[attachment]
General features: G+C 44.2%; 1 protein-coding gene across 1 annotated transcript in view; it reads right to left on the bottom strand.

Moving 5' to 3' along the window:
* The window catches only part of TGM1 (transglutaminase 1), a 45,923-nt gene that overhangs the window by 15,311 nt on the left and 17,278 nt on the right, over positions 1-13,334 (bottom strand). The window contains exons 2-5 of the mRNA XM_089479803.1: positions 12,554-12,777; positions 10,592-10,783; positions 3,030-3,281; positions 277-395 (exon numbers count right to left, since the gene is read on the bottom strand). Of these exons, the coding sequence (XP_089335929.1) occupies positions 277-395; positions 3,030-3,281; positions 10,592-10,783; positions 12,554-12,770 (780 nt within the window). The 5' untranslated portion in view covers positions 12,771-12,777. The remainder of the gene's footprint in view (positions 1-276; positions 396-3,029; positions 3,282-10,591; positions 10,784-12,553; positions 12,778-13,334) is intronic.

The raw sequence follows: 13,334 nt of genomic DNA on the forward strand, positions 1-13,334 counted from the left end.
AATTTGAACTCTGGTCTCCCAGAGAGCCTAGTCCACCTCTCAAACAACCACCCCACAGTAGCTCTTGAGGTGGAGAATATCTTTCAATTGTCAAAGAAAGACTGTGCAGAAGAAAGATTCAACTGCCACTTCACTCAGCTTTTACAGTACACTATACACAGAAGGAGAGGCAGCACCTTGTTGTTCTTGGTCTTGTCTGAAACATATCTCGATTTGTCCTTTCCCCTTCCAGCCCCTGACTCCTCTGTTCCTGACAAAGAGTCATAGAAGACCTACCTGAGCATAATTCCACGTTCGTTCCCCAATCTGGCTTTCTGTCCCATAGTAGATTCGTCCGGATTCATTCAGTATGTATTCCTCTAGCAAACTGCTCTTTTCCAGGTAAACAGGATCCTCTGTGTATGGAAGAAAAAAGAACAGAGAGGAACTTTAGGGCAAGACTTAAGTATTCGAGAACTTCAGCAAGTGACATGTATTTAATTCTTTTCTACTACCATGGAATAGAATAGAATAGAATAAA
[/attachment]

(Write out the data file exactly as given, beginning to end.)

General features: G+C 44.2%; 1 protein-coding gene across 1 annotated transcript in view; it reads right to left on the bottom strand.

Moving 5' to 3' along the window:
* The window catches only part of TGM1 (transglutaminase 1), a 45,923-nt gene that overhangs the window by 15,311 nt on the left and 17,278 nt on the right, over positions 1-13,334 (bottom strand). The window contains exons 2-5 of the mRNA XM_089479803.1: positions 12,554-12,777; positions 10,592-10,783; positions 3,030-3,281; positions 277-395 (exon numbers count right to left, since the gene is read on the bottom strand). Of these exons, the coding sequence (XP_089335929.1) occupies positions 277-395; positions 3,030-3,281; positions 10,592-10,783; positions 12,554-12,770 (780 nt within the window). The 5' untranslated portion in view covers positions 12,771-12,777. The remainder of the gene's footprint in view (positions 1-276; positions 396-3,029; positions 3,282-10,591; positions 10,784-12,553; positions 12,778-13,334) is intronic.

The raw sequence follows: 13,334 nt of genomic DNA on the forward strand, positions 1-13,334 counted from the left end.
AATTTGAACTCTGGTCTCCCAGAGAGCCTAGTCCACCTCTCAAACAACCACCCCACAGTAGCTCTTGAGGTGGAGAATATCTTTCAATTGTCAAAGAAAGACTGTGCAGAAGAAAGATTCAACTGCCACTTCACTCAGCTTTTACAGTACACTATACACAGAAGGAGAGGCAGCACCTTGTTGTTCTTGGTCTTGTCTGAAACATATCTCGATTTGTCCTTTCCCCTTCCAGCCCCTGACTCCTCTGTTCCTGACAAAGAGTCATAGAAGACCTACCTGAGCATAATTCCACGTTCGTTCCCCAATCTGGCTTTCTGTCCCATAGTAGATTCGTCCGGATTCATTCAGTATGTATTCCTCTAGCAAACTGCTCTTTTCCAGGTAAACAGGATCCTCTGTGTATGGAAGAAAAAAGAACAGAGAGGAACTTTAGGGCAAGACTTAAGTATTCGAGAACTTCAGCAAGTGACATGTATTTAATTCTTTTCTACTACCATGGAATAGAATAGAATAGAATAAA